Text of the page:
- Cognizable and non-bailable offences:
Notwithstanding points contained in the code of Criminal Procedure, 1973, an offence punishable under this Act shall be cognizable and non-bailable.
No court shall take cognizance of any offence under this Act, save on a complaint made by the Authority.
- Offences by Companies:
Where an Offence under this Act has been committed by a Company, every person who, at the time the offence was committed was in charge of, and was responsible to, the company for the conduct of the business of the company, as well as the company, shall be deemed to be guilty of the offence and shall be liable to be proceeded against and punished accordingly.
The Quantum of Punishment depends on the nature of offence.
- Offences by Central of State Government Departments:
Where it has been proved that an offence under this Act has been committed by any department or authority or body of the state, by whatever name called, the head of such department or authority or body shall be deemed to be guilty of the offence and shall be liable to be proceeded against and punished accordingly.
The Quantum of punishment depends upon the nature of offence.
Data Protection Authority of India-
Powers and Functions of Authority:
- The Authority would be set up by the Central Government
- The appointment and associated terms and conditions for the authority will be taken care by the central government
- The Authority shall, by regulations, specify codes of practice to promote good practices of data protection and facilitate compliance with the obligations under this Act.
- Without prejudice to the generality of the foregoing and other functions of the Authority shall include-
- Monitoring and Enforcing
- Taking prompt and appropriate action in response to personal data breach in accordance with the provisions of this act;
- Maintaining a database on its website containing names of significant data fiduciaries along with a rating in the form of a data rust score indicating compliance with the obligations of this act by such fiduciaries;
- Examination of any data audit reports and taking any action pursuant thereto;
- Issuance of certificate of registration to data auditors and renewal, withdrawal, suspension or cancellation thereof and maintaining a database of registered data auditors and specifying the qualifications, code of conduct, practical training and functions to be performed by such data auditors;
- Classification of data fiduciaries;
- Monitoring the cross-border transfer of personal data;
- Specifying the codes of practice;
- Promoting awareness and understanding of the risks, rules, safeguards and rights in respect of protection of personal data amongst data fiduciaries and data principles;
- Monitoring technological developments and commercial practices that may affect protection of personal data;
- Specifying fees and other charges for carrying out the purposes of this Act;
- Receiving and inquiring complaints under this Act; and
- Performing such other functions as may be prescribed.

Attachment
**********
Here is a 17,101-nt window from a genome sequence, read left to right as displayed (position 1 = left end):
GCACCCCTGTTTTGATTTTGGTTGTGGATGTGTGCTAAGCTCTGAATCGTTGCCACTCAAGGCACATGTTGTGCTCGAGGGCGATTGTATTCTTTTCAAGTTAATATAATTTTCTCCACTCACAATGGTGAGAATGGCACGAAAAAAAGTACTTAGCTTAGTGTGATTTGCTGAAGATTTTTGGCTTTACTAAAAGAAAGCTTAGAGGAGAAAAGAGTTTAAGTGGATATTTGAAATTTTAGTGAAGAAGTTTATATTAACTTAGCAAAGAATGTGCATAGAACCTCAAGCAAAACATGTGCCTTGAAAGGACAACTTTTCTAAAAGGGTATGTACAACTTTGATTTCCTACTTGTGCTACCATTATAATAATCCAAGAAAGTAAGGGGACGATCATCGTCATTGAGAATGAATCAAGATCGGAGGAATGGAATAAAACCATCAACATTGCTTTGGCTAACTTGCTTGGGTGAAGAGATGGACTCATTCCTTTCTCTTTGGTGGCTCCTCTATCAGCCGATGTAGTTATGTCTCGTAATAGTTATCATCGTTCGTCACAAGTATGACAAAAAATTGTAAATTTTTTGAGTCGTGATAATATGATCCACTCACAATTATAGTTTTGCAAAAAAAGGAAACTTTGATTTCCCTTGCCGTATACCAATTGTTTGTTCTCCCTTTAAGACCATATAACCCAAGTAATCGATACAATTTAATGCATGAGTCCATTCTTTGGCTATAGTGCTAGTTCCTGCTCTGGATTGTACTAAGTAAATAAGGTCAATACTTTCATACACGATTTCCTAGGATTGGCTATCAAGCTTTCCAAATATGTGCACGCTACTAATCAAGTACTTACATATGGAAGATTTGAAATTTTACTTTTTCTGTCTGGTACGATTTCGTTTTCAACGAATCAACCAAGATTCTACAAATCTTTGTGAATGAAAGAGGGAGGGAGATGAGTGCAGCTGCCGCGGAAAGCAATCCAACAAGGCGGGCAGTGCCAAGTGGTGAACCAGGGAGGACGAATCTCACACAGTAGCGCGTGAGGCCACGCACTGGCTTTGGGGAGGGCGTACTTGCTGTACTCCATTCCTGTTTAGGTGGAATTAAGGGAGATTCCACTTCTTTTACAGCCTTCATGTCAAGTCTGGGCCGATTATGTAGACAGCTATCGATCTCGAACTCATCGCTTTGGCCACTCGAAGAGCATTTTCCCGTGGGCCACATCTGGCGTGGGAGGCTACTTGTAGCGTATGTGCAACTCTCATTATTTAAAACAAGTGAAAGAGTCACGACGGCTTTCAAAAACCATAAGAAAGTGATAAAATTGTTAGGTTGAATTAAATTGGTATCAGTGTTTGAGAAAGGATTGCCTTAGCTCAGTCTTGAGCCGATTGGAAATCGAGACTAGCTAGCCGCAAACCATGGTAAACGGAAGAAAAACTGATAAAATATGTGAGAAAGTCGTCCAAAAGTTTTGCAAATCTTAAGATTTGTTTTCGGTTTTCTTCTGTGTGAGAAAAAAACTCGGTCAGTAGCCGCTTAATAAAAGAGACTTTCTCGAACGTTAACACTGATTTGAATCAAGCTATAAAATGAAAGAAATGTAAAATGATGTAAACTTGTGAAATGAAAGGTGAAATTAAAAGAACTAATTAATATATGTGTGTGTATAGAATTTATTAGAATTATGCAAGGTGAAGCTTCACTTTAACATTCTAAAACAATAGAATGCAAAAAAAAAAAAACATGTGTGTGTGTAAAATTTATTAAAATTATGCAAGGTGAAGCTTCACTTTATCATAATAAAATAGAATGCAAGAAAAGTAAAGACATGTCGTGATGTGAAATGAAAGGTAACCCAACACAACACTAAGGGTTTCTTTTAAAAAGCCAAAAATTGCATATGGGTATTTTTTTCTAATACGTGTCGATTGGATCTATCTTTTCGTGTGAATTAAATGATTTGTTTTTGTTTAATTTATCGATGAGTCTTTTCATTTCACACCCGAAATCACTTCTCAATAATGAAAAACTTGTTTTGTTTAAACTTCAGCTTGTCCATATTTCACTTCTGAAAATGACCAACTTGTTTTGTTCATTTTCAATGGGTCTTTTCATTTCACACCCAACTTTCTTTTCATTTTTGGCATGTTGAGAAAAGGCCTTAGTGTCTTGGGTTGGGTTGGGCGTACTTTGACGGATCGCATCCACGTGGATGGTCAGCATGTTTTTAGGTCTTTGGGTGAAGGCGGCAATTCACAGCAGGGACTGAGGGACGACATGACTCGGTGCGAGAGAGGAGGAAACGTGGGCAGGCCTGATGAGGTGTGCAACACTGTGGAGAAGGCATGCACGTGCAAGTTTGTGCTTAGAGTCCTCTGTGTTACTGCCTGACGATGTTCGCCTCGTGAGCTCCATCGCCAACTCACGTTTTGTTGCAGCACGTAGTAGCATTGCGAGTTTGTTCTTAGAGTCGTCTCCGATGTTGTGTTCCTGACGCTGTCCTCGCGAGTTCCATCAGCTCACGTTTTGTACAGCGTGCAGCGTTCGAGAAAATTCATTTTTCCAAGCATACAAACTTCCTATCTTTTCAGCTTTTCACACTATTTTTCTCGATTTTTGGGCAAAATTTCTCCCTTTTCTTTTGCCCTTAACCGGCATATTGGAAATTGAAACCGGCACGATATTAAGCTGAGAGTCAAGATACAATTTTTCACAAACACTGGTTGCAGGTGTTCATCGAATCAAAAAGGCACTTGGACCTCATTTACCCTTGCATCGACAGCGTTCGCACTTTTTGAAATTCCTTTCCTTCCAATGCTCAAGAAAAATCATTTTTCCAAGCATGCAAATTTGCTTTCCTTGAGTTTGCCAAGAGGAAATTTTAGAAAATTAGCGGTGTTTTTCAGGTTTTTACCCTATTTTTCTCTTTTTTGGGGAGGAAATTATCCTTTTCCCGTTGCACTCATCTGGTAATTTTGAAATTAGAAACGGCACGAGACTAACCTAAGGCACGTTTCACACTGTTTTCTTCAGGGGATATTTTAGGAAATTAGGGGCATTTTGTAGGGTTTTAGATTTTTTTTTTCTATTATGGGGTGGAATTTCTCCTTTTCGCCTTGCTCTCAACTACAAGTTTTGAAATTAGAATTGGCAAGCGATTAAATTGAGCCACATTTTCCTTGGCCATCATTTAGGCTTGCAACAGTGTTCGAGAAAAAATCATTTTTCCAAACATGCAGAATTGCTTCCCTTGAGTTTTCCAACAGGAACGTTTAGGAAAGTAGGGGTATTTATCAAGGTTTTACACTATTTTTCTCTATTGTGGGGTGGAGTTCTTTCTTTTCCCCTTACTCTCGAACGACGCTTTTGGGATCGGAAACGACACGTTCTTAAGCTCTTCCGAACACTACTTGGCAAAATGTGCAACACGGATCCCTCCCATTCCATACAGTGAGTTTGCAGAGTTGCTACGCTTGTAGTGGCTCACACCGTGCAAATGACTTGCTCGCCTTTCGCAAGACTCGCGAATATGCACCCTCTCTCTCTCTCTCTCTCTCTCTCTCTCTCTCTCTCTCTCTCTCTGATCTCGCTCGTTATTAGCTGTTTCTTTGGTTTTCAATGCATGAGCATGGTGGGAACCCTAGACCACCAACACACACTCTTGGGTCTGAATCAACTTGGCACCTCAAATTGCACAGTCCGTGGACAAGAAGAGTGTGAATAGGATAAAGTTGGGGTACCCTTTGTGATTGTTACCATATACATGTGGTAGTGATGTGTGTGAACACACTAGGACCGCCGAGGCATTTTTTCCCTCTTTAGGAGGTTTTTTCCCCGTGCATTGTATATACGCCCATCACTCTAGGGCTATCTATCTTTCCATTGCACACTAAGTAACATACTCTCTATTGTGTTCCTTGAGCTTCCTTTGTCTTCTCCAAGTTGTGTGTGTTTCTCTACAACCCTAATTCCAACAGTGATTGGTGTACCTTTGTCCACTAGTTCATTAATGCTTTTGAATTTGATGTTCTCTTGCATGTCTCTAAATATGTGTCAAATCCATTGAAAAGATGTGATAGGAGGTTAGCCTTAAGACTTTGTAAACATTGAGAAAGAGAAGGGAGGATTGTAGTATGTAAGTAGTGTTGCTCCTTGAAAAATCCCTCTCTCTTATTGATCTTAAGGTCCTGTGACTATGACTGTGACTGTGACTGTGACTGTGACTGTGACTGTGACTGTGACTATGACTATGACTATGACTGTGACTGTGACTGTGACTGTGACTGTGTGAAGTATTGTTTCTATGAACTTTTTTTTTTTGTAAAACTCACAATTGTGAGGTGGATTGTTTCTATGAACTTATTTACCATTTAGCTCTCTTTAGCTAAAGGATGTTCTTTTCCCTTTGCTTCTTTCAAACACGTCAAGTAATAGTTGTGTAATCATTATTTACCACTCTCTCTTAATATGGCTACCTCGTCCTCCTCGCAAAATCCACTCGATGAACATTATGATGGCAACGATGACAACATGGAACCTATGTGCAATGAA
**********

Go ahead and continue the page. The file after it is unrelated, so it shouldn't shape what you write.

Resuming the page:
Processing of Personal Data and Sensitive Personal Data of Children
Before processing personal data and sensitive personal data about children, data fiduciaries must use appropriate age verification and parental consent systems.
The manner for verification of the age of child shall be specified by regulations, taking into consideration
- The volume of personal data processed
- The proportion of such personal data likely to be that of child
- Possibility of harm to child arising out of processing of personal data
- Such other factors as may be prescribed
Consent and Rights to Data principles
Personal data can only be handled with the consent of the data subject, which must be granted no later than when the processing begins.
A Valid Consent would be-
- Specific, having regard to whether the data principal can determine the scope of consent in respect of the purpose of processing;
- Clear, having regard to whether it is indicated through an affirmative action that is meaningful in a given context; and
- Capable of being withdrawn, having regard to whether the ease of such withdrawal is comparable to the ease with which consent may be given.
Explicit consent- Sensitive personal data may be processed on the basis of explicit consent
- The data fiduciary shall bear the burden of proof to establish that consent has been given by the data principal for processing of personal data
- If the data principal withdraws consent for the processing of any personal data necessary for the performance of a contract to which the data principal is a party, all legal consequences for the effects of such withdrawal shall be borne by the data principal
- The data fiduciary shall not make the provision of any goods or services or the quality of those goods and services, performance of any contract, or the enjoyment of any legal right or claim, conditional on consent to processing of any personal data not necessary for that purpose.
- The sensitive personal data may only be transferred outside India for the purpose of processing, when explicit consent is given by the data principal.
Rights Of Data Principles-
PDP Bill grants a wide range of rights to data principals that can be exercised:
- Right to be forgotten
- Right to confirmation and Access
- Right to Correction and erasure
- Right to Data portability
Transparency and Accountability measures
- Privacy by Design policy–
Every data fiduciary shall prepare a privacy by design policy; Subject to the regulations made by the Authority, the data fiduciary may submit its privacy by design policy prepared under pt. (1) to the Authority for certification within such period and in such manner as may be specified by regulations; The Authority, or an officer authorized by it, shall certify the privacy by design policy on being satisfied that it complies with the requirements pt. (1); The privacy by design policy certified under sub-section (3) shall be published on the website of the data fiduciary and the Authority
The data fiduciary shall notify, from time to time, the important operations in the processing of personal data related to the data principal in such manner as may be specified by regulations.